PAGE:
Training

Toy Story: Water Toy and PWC Safety

1 October 2020By Kate Lardy

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RYSZARD FILIPOWICZ/iStock

A 40-meter yacht on charter dropped anchor in St. Angelo Bay in Ischia, and the deck team got to work preparing the water toys for their guests. Their toy box had gotten a bit fuller recently as they had acquired a new set of powered surfboards. This would be only the third time they had been used.

The crew briefed the guests in their operation and gave an in-water demonstration. Donning high-impact watersports jackets, the guests waited their turn. With the deckhand’s assistance, the first guest learned to control the board, and when she felt confident, the deckhand turned his attention to the next one waiting. The crew were attentive: the captain stood by in the tender, and the chief mate watched from the swim platform.

After some time on the board, the first guest fell off, gripping the board’s control handle as she went down. The board spun around and hit her in the head. The captain witnessed this from the tender and rushed to her aid. Helped out of the water by the deckhand, the guest was confused and bleeding from the head. On the way to the master stateroom, she had a seizure. The yacht quickly weighed anchor and, directed by Naples Radio, headed to Ischia, where an ambulance waited to take the guest to the hospital. She suffered a compound fracture to the skull, a hairline fracture on one of the neck vertebrae, and a deep laceration near the left ear.

“There are a plethora of new and more extreme water toys on the market every few months. They seem to be developed and brought to market faster than experience of use can help to develop what all of the safety concerns might be...”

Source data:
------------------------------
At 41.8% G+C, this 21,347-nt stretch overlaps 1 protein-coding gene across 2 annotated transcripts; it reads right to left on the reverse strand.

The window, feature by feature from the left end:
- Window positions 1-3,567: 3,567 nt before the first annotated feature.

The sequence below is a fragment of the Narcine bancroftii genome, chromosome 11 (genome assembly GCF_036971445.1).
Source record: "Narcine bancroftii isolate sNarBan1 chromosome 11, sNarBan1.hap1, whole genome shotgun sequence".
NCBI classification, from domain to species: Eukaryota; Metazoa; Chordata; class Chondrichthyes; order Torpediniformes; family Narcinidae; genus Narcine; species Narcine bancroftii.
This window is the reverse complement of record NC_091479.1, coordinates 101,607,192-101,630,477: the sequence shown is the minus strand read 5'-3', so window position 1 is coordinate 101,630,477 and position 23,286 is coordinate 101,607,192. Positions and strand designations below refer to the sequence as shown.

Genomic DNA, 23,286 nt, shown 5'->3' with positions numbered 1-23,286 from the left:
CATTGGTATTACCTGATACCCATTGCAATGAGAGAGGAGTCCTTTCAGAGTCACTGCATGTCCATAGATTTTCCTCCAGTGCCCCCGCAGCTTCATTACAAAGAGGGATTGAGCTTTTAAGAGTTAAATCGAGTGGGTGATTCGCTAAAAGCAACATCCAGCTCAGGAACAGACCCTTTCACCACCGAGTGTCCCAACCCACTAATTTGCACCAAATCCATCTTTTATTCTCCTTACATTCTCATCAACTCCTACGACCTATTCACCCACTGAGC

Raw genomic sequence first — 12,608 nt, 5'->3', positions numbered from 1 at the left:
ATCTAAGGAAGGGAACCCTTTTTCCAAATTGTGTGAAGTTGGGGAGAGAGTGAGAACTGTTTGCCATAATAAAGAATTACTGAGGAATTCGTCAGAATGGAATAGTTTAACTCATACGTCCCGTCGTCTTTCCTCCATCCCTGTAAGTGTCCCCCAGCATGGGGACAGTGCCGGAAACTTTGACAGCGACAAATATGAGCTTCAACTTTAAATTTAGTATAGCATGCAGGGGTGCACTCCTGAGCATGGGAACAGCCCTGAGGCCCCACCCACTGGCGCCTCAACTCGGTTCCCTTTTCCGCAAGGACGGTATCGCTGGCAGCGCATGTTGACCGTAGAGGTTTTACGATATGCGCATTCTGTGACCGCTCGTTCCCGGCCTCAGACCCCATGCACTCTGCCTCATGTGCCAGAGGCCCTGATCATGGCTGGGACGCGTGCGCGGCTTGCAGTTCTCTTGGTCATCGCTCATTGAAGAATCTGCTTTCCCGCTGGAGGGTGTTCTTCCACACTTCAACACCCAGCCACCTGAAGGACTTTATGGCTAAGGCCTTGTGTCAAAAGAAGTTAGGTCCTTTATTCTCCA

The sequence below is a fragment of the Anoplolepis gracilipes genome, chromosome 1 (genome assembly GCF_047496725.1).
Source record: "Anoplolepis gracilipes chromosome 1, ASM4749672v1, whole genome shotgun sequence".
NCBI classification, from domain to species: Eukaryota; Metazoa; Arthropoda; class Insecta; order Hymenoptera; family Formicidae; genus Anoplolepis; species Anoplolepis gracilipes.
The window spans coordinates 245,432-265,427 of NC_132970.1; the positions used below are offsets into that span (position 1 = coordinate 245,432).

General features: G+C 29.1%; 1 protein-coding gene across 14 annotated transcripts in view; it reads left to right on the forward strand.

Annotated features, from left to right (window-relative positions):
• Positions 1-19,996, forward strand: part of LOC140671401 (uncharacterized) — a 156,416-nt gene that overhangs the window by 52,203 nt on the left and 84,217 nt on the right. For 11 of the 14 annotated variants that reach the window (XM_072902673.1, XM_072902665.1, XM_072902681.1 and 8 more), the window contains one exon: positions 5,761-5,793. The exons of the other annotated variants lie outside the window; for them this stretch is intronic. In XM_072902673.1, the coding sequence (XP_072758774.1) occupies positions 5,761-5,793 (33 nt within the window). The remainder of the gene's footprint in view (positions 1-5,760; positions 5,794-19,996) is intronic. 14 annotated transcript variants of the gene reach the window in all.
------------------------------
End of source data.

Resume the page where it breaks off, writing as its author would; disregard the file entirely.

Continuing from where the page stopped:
This was an actual incident that happened five years ago. At the time, the yacht was registered as a commercial yacht under the Malta flag. The accident report issued by Malta’s Marine Safety Investigation Unit (MSIU) determined that the cause was the guest holding onto the control handle as she fell. Although she had been briefed that she needed to release the handle in order to disengage the ignition key and shut down the engine following a fall, the investigators found that the instructions for an inexperienced rider were counterintuitive — that gripping the handle was “a spontaneous reaction not to lose control of the surfboard.”

The safety investigation report concluded that improvement was needed in both training surfboard operators and in the system’s inherent safety design. It also recommended that the yacht, “consult with the manufacturers to reduce the maximum speed limit, considering the potentially limited experience and lack of skills which the operators maybe have.”

Regardless of the guest’s failure to stop the engines as she went down, her injuries would arguably have been minimal or nonexistent had she been wearing a helmet. Interestingly, the accident happened in Italian waters where PWC operators must wear a helmet. But what exactly is a PWC?